Beirut, Lebanon—Chain smoking next to his living room window in Beirut’s Shatila refugee camp, Khaled recalled the beginning of Syria’s uprising. A 21-year-old Palestinian from Yarmouk, a refugee camp established in 1948 to house Palestinians who fled their homes during the Arab-Israel war, he says his father physically restrained him from participating in demonstrations against the regime.
“He locked me in the house,” Khaled told The Media Line while stroking his short beard and curly mustache. “He told me that Palestinians are guests in Syria and that this isn’t our struggle.”
Protests continued unabated for months. And as regime repression of the rebels intensified, the uprising soon became weaponized. On July 29, 2011, defectors from the Syrian National Army mobilized to protect demonstrators under the banner of the Free Syrian Army (FSA).
Since Palestinians received more rights in Syria than any other Arab country -- by way of a law enacted in 1957 before the rise of the Baathist regime –most wanted to maintain neutrality as the conflict unfolded. But after the regime of President Bashar Assad bombed Yarmouk on December 16, 2012, opposition and a
l-Qaida-linked groups seized the opportunity to enter the camp.
Yarmouk was now militarized and civilian casualties mounted. But while Khaled’s friends joined the rebel ranks, he left behind the only home he knew. That December, he fled with his family to Shatila, a Palestinian enclave in south Beirut controlled by the Shi'ite Hezbollah (Party of God) movement.
In mid-2012, Hezbollah entered Syria, ostensibly to safeguard a regime that was vital in supporting its operations in the region. Once thought of as the ‘axis of resistance’ against Israel, their intervention, coupled with their ally’s brutal siege on Yarmouk, has damaged the movement’s popularity among Palestinians from Syria.
Abu Ameen, a 40-year-old Palestinian who also escaped from Syria in December 2012, says that though he’s openly pledged support to Hezbollah, he’s merely done so to avoid confrontation under their governance.
“We are afraid to talk about them here,” whispered Abu Ameen, while cleaning his eye glasses in a small bedroom in Shatila. “Many of us don’t trust Hezbollah anymore.”
In August 2013, tensions between Hezbollah and Palestinians surfaced in Lebanon after the group shot and killed a man who refused to stop at a checkpoint in the Palestinian enclave of Burj Al-Burajneh. The incident took place just days after a car bomb killed 30 civilians in a predominantly Shi'ite-populated area nearby. The bombing was part of a larger sequence of attacks that year in retaliation to Hezbollah’s involvement in Syria.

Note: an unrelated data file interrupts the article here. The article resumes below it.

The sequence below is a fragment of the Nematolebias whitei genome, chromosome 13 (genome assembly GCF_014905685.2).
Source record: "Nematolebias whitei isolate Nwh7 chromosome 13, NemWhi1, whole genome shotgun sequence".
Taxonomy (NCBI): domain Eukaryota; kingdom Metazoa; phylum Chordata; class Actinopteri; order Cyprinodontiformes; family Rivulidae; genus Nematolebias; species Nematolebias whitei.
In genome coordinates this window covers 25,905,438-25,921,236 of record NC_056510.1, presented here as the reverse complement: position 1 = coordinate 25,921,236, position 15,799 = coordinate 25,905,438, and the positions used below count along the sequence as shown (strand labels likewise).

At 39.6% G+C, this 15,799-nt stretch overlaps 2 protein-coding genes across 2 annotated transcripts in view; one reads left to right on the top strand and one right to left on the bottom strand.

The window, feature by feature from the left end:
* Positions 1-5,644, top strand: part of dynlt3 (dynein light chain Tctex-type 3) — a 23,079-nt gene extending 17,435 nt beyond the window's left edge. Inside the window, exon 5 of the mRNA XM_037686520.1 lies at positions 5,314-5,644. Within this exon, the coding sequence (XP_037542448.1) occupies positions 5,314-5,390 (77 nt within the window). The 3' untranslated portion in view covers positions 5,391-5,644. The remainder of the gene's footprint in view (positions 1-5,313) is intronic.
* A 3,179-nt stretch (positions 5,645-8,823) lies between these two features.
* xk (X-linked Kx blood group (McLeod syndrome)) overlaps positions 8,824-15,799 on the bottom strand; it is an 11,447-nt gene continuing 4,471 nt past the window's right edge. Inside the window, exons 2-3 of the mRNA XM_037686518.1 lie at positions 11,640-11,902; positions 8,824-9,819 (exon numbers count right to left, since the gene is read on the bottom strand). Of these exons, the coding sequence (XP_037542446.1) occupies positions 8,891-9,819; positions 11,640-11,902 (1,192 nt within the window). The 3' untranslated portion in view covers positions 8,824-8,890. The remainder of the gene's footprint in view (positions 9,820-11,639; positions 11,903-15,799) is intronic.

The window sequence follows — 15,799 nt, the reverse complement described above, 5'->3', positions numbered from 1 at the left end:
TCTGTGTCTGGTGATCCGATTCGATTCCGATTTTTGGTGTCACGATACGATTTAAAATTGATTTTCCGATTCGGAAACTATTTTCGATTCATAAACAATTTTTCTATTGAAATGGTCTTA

Sahar Atrache, a senior analyst for International Crisis Group (ICG) in Lebanon, says that Hezbollah’s intervention transformed their image and antagonized previous supporters. By branding anyone fighting the Syrian regime as ‘Sunni extremists,’ the group justified its involvement through a dogmatic rhetoric.
“The group is no longer widely considered the axis of resistance, even if they claim to be,” said Atrache.
Those close to the group insist otherwise. Historically framing their movement as a struggle against oppression, Hezbollah’s declining popularity among Palestinians is of symbolic importance. Heba, a journalist for a pro-Hezbollah Lebanese newspaper, says Palestinians who no longer support the movement are compromising the ‘resistance’ against Israeli occupation.
“They are traitors,” Heba told The Media Line. “We supported their struggle against Israel for 30 years, but now many have turned against us.”
“Hezbollah is supporting a regime that’s starving our people,” said Khaled, as he turned towards the window to stare at Shatila’s garbage-ridden streets beneath him.
Yarmouk has become the latest icon in the history of Palestinian suffering. The regime’s total siege has starved nearly 250 people to death. And though more than 18,000 Palestinians remain trapped in crumbled buildings without water and electricity, the crisis has received little coverage in pro-Hezbollah media outlets.
The arrival of Sunni hardline fighters in the middle of 2013 further complemented Hezbollah’s effort in discrediting the popular uprising. Promoting their intervention as a fight to protect minorities, the movement’s rhetoric has intensified sectarian divisions and exaggerated Israeli’s presence in the conflict.
Although Israel has provided medical assistance
to rebels and civilians in the Golan Heights, Hezbollah-affiliated channels have accused them of militarily backing jihadists in Syria. While Hezbollah’s most devoted supporters have absorbed this narrative, others have questioned the truth of these reports.
Raed, a former television presenter for the pro-Hezbollah channel ‘Etejah’ (Direction), says such claims never had any basis.
“Hezbollah’s narrative is that the ISIS project is benefiting Israel but nobody in the news room received any indication that this was true,” Raed told TML.
“They are lying,” whispered Abu Ameen. “Hezbollah is fighting in the name of Palestine but they don’t care about us.”
Deepening sectarian rifts have diverted Hezbollah’s attention from Israel to Syria. Their interference has prevented the fall of Damascus and redefined its image. By helping the regime crush the Syrian rebellion and using sectarian rhetoric, the movement has alienated themselves from the very people for whom it purports to fight.
Unable to ignore the brutality imposed on Yarmouk, many Palestinians from Syria have lost faith in the ‘axis of resistance’ they once supported.
“I respected Hezbollah before the war,” said Khaled, while crushing the stub of his cigarette in his ashtray. “Now I realize they’re just a movement for Shi'ites.”For more stories from The Media Line go to www.themedialine.org